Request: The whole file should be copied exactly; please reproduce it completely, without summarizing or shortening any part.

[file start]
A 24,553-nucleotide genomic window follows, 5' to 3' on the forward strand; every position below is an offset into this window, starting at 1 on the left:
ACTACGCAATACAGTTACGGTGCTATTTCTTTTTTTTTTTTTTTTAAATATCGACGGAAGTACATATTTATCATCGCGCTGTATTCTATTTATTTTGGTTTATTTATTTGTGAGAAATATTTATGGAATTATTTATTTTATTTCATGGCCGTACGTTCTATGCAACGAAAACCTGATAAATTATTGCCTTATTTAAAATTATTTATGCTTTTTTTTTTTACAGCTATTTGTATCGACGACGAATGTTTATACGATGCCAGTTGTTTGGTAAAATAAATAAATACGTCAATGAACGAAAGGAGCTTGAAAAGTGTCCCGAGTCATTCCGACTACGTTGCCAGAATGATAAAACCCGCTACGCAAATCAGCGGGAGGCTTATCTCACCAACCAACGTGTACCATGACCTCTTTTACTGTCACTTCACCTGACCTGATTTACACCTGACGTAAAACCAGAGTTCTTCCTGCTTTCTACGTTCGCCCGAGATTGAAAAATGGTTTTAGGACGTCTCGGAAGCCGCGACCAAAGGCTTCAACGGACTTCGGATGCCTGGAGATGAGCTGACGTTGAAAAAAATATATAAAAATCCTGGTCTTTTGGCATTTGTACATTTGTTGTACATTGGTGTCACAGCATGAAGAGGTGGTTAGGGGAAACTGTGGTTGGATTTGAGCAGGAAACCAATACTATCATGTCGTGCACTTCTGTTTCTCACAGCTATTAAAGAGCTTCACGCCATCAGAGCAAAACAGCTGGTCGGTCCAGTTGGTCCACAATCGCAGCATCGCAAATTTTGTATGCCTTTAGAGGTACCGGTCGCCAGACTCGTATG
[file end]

A 24,553-nucleotide genomic window follows, 5' to 3' on the forward strand; every position below is an offset into this window, starting at 1 on the left:
ACTACGCAATACAGTTACGGTGCTATTTCTTTTTTTTTTTTTTTTAAATATCGACGGAAGTACATATTTATCATCGCGCTGTATTCTATTTATTTTGGTTTATTTATTTGTGAGAAATATTTATGGAATTATTTATTTTATTTCATGGCCGTACGTTCTATGCAACGAAAACCTGATAAATTATTGCCTTATTTAAAATTATTTATGCTTTTTTTTTTTACAGCTATTTGTATCGACGACGAATGTTTATACGATGCCAGTTGTTTGGTAAAATAAATAAATACGTCAATGAACGAAAGGAGCTTGAAAAGTGTCCCGAGTCATTCCGACTACGTTGCCAGAATGATAAAACCCGCTACGCAAATCAGCGGGAGGCTTATCTCACCAACCAACGTGTACCATGACCTCTTTTACTGTCACTTCACCTGACCTGATTTACACCTGACGTAAAACCAGAGTTCTTCCTGCTTTCTACGTTCGCCCGAGATTGAAAAATGGTTTTAGGACGTCTCGGAAGCCGCGACCAAAGGCTTCAACGGACTTCGGATGCCTGGAGATGAGCTGACGTTGAAAAAAATATATAAAAATCCTGGTCTTTTGGCATTTGTACATTTGTTGTACATTGGTGTCACAGCATGAAGAGGTGGTTAGGGGAAACTGTGGTTGGATTTGAGCAGGAAACCAATACTATCATGTCGTGCACTTCTGTTTCTCACAGCTATTAAAGAGCTTCACGCCATCAGAGCAAAACAGCTGGTCGGTCCAGTTGGTCCACAATCGCAGCATCGCAAATTTTGTATGCCTTTAGAGGTACCGGTCGCCAGACTCGTATG